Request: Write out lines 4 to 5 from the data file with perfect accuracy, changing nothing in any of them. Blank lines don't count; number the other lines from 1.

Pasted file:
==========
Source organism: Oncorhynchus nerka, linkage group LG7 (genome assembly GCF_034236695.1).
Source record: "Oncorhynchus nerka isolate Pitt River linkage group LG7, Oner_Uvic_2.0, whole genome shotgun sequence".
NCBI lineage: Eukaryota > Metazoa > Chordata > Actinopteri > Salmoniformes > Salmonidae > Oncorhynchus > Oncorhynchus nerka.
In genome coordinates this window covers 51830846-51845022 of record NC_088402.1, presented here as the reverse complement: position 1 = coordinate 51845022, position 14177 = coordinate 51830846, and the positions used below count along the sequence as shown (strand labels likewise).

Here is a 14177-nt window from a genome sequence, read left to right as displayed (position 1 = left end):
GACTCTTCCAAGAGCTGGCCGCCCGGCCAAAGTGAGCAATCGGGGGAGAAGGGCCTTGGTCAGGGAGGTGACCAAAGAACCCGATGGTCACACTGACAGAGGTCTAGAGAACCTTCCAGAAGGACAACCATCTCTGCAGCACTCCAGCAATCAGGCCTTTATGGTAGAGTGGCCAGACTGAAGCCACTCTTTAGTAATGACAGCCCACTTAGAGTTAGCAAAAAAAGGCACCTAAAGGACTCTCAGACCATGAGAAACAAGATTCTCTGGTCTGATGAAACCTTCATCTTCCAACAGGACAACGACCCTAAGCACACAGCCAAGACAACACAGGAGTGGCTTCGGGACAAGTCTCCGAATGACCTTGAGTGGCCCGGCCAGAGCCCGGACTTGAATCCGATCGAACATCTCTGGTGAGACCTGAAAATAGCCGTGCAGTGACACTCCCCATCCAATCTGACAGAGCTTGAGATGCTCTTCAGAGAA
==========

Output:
In genome coordinates this window covers 51830846-51845022 of record NC_088402.1, presented here as the reverse complement: position 1 = coordinate 51845022, position 14177 = coordinate 51830846, and the positions used below count along the sequence as shown (strand labels likewise).

Here is a 14177-nt window from a genome sequence, read left to right as displayed (position 1 = left end):